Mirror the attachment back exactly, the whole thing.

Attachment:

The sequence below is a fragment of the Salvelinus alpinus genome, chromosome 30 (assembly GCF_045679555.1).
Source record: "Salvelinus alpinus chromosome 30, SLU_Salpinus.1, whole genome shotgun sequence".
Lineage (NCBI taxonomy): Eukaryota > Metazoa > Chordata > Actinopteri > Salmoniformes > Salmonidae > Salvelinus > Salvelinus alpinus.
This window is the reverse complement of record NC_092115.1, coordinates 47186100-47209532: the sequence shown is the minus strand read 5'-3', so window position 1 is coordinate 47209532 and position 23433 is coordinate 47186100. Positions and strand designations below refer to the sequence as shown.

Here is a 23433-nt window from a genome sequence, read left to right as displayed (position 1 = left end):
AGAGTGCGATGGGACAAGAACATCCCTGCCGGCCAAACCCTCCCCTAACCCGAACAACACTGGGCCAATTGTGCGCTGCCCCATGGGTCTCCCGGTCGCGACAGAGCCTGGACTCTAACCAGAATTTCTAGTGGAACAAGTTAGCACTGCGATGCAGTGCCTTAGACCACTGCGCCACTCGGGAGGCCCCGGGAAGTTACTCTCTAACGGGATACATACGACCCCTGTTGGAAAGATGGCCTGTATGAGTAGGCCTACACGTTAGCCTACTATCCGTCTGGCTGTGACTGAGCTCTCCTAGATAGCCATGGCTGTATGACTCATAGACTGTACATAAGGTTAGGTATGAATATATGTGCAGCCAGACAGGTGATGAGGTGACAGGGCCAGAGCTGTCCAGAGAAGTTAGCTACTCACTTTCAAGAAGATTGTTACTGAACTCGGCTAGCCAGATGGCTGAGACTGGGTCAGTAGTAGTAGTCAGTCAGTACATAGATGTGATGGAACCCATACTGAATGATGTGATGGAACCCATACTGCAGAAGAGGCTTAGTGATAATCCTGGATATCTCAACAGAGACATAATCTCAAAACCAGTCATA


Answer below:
The sequence below is a fragment of the Salvelinus alpinus genome, chromosome 30 (assembly GCF_045679555.1).
Source record: "Salvelinus alpinus chromosome 30, SLU_Salpinus.1, whole genome shotgun sequence".
Lineage (NCBI taxonomy): Eukaryota > Metazoa > Chordata > Actinopteri > Salmoniformes > Salmonidae > Salvelinus > Salvelinus alpinus.
This window is the reverse complement of record NC_092115.1, coordinates 47186100-47209532: the sequence shown is the minus strand read 5'-3', so window position 1 is coordinate 47209532 and position 23433 is coordinate 47186100. Positions and strand designations below refer to the sequence as shown.

Here is a 23433-nt window from a genome sequence, read left to right as displayed (position 1 = left end):
AGAGTGCGATGGGACAAGAACATCCCTGCCGGCCAAACCCTCCCCTAACCCGAACAACACTGGGCCAATTGTGCGCTGCCCCATGGGTCTCCCGGTCGCGACAGAGCCTGGACTCTAACCAGAATTTCTAGTGGAACAAGTTAGCACTGCGATGCAGTGCCTTAGACCACTGCGCCACTCGGGAGGCCCCGGGAAGTTACTCTCTAACGGGATACATACGACCCCTGTTGGAAAGATGGCCTGTATGAGTAGGCCTACACGTTAGCCTACTATCCGTCTGGCTGTGACTGAGCTCTCCTAGATAGCCATGGCTGTATGACTCATAGACTGTACATAAGGTTAGGTATGAATATATGTGCAGCCAGACAGGTGATGAGGTGACAGGGCCAGAGCTGTCCAGAGAAGTTAGCTACTCACTTTCAAGAAGATTGTTACTGAACTCGGCTAGCCAGATGGCTGAGACTGGGTCAGTAGTAGTAGTCAGTCAGTACATAGATGTGATGGAACCCATACTGAATGATGTGATGGAACCCATACTGCAGAAGAGGCTTAGTGATAATCCTGGATATCTCAACAGAGACATAATCTCAAAACCAGTCATA